The Kimbell Art Museum has purchased an early 20th-century painting that adds a new facet to the modern-art holdings in its distinguished collection.
“Portrait of the Art Dealer Heinrich Thannhauser” (1918) by the German artist Lovis Corinth was purchased for an undisclosed sum through Galerie Arnoldi-Livie in Munich. It went on display Wednesday morning in the Kimbell’s Louis I. Kahn building as part of the permanent collection.
“It’s a great work of art, a very arresting portrait,” said Eric M. Lee, director of the Kimbell. “We had no 20th-century German works in the collection, so we jumped at the chance to get it. I think it’s one of the greatest works by this artist in America.”
Lovis Corinth (1858-1925), who is a beloved figure in Germany but less well-known in the U.S., straddled impressionism — a subject of much interest at the Kimbell over the years — and expressionism.
The artist was born on a farm in East Prussia, studied in several European cities and became a leader of the forward-thinking Berlin Secession, a group of artists opposed to restrictions imposed by the academic schools. He worked in landscape, still life history painting and portraiture, and in several mediums.
Corinth suffered a stroke in 1911 that paralyzed the left side of his body. Afterward, his art became more expressionistic, with vigorous, free brushwork and intense emotionalism and immediacy, as in “Portrait of the Art Dealer Heinrich Thannhauser.”
“Corinth’s genius with a brush is apparent in the deliberate touches of white here and there — on a metallic watch, on the ash of a cigar or on a shining eye — and in the trails of a brush dragged through wet paint to record the wafting smoke of the sitter’s ever-present cigar,” the Kimbell said in its announcement. Critics regard Corinth’s work from this period as his best.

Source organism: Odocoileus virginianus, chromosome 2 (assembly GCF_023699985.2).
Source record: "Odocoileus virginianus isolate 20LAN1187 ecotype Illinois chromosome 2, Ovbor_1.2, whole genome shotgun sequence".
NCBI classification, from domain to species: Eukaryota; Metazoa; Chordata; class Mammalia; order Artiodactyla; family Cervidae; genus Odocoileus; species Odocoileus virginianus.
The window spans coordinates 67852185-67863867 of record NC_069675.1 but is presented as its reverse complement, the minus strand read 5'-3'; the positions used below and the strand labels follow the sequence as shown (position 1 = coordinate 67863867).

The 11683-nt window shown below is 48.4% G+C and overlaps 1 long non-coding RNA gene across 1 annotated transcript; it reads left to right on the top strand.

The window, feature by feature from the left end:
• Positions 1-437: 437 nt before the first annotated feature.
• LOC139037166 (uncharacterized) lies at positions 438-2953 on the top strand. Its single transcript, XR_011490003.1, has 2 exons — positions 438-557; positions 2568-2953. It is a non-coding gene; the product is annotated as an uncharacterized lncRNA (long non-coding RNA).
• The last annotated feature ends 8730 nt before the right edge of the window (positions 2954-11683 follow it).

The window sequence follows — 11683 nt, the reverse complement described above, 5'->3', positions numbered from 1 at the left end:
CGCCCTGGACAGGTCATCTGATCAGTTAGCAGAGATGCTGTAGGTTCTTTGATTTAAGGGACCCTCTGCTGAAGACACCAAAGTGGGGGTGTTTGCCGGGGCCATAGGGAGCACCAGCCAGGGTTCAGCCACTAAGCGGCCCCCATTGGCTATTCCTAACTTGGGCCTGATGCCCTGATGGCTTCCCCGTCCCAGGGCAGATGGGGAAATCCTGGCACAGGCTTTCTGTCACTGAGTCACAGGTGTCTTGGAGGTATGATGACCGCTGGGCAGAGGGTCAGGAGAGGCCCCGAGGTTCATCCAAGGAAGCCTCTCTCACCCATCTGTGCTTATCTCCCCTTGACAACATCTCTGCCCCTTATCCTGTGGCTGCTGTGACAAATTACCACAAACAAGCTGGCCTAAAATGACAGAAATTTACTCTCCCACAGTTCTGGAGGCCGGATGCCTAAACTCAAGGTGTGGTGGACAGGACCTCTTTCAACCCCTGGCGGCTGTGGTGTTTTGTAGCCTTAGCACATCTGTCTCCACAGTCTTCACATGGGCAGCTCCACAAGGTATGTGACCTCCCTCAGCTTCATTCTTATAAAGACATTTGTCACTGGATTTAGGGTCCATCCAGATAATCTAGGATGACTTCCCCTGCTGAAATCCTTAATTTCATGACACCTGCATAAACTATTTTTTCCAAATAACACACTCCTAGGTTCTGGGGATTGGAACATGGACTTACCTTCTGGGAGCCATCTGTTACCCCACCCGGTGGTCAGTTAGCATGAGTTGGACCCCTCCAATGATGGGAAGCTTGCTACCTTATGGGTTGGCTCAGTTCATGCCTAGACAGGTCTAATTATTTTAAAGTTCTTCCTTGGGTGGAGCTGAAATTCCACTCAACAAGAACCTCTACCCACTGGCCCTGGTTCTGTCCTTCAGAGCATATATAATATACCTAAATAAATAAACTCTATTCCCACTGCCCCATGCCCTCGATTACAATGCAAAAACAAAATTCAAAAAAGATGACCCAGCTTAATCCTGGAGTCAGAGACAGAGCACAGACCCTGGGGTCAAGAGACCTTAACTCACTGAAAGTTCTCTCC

But this portrait is also of interest because of its subject, who was a key figure in the history of modern art. Heinrich Thannhauser, Lee said, was Kandinsky’s most important dealer. His Moderne Galerie in Munich was home to a landmark, 90-painting Van Gogh exhibit in 1908 and the first major Picasso show outside of France. Thannhauser also showed pieces at the legendary Armory Show in New York that introduced modern art to Americans with a jolt.
After Thannhauser’s death, his son Justin, fleeing the Nazis, opened a gallery in New York and eventually bequeathed dozens of important paintings to the Guggenheim Museum, including 32 Picassos. But the Thannhausers held on to Corinth’s portrait of their patriarch. It remained in the family until now.
It was George T.M. Shackelford, the Kimbell’s deputy director, who spotted the painting in Munich recently and “thought it would make a great addition to the collection,” Lee said. But to be sure, they had to bring it to Fort Worth for a visit.
“We think of ourselves as a museum of masterpieces,” Lee said. “What we look for above all else is quality. But we also see how the work looks with the rest of the collection. Unless it’s really terrific, it can fall apart when seen in that context. This museum itself is the great judge of works of art, you could say.”
They had the Corinth shipped to Fort Worth and found that “yes, it’s very commanding in the galleries along with other great modernist paintings.”
On Wednesday, it takes its place amid all the Picassos, Braques, Legers and Mondrians.
Kimbell Art Museum
Admission to the permanent collection is free.
3333 Camp Bowie Blvd., Fort Worth
Open 10 a.m.-5 p.m. Tuesday–Thursday and Saturday; noon-8 p.m. Friday; noon-5 p.m. Sunday. Closed Monday.